How to get to Rügen
As there are good bus connections from Berlin to Rügen, we took the bus. We traveled with the bus company Flixbus. The journey took about 4 hours and we paid 15,99 Euros for a one-way ticket per person. As we continued with our journey in Stralsund in order to observe cranes at the lake Günzer See, we did not buy a return ticket from Rügen to Berlin.
The bus company stops in different places on Rügen. Buses stop in Bergen, Sellin, Binz, Göhren, and Baabe.
In Bergen Flixbus stops in the street Ringstraße / B196, 18528 Bergen, Rügen.
There is also a train station (Bergen auf Rügen, 18528 Bergen auf Rügen) with good connections to, e.g., Stralsund.
Where to stay in Rügen
Public transport and cycling
In general, I was very surprised that it is so difficult to get around by bike on Rügen and Ummanz. At least, if you stay in Bergen, I would not recommend to rent a bike to get from one place to the other, as you have to share the roads with many cars. Maybe because it was autumn, but I saw more people in cars than walking around in the town of Bergen. That was actually one point I didn’t like very much on Rügen.
Nevertheless, there are apparently bicycle paths in the more touristic areas in the southeast of Rügen connecting towns like Sellin or Binz. Probably it is easier to get around by bike in this area of the island. However, the bicycle paths I saw didn’t appear that attractive. First of all, the bicycle paths were either just next to a busy road and as it seems not continuous. And secondly, the landscapes between Bergen and the other towns are not that attractive to venture a busy road and/or driving along a bicycle path next to a busy road.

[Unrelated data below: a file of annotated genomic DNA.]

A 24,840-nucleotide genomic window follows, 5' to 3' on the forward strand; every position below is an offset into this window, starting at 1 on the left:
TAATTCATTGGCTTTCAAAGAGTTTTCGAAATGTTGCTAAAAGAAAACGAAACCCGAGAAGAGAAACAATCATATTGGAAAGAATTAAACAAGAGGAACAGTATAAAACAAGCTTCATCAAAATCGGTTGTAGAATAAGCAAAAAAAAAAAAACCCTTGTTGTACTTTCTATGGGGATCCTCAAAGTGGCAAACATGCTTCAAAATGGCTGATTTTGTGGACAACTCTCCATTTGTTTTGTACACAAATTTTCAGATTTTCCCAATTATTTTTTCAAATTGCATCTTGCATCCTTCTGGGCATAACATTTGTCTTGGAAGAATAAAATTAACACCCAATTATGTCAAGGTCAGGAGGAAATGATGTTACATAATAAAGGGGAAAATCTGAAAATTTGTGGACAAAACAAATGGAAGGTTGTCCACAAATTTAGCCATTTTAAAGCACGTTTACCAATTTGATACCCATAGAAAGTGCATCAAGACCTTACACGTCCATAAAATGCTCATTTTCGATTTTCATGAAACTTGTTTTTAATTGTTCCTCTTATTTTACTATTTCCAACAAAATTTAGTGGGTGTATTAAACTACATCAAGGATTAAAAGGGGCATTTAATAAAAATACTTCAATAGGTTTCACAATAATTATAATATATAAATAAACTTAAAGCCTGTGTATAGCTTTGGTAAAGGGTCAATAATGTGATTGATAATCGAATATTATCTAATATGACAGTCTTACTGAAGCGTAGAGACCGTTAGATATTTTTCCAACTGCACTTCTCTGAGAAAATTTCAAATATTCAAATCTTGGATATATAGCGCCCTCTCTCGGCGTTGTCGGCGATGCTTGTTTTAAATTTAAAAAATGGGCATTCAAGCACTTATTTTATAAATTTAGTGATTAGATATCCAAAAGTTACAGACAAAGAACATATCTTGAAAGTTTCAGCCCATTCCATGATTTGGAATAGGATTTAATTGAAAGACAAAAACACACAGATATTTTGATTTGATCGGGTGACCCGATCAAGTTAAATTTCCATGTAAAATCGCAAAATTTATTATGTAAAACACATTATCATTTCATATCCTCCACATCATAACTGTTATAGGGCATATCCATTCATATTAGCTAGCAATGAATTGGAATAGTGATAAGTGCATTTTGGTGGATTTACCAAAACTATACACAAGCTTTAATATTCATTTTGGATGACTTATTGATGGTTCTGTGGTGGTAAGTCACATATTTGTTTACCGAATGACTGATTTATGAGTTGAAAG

However, public transportation on Rügen is really very good. At least you can get to the most touristic points in the southeast of the island. But note that there is no bus connection to Ummanz (at least on the day of our visit). If you want to visit Ummanz, the best choice is (unfortunately in my opinion) a car.
Due to all these busy roads, I guess, that most people very probably get around by car on Rügen.
More information and resources
Official website of the Jasmund National Park (only in German)
Official website of the King's Chair on Rügen
UNESCO World Heritage station on Rügen (only in German)
Information about the canopy pathway on Rügen (only in German)
Blog article about beech forests on North Star Chronicles
More about crane watching on Rügen (only in German)
More about cranes on Ummanz (only in German)
Have you ever been on Rügen or Ummanz? What was your favorite place? Did you see the impressive beech forests or common cranes? I'm looking forward to read about your experiences in the comment area.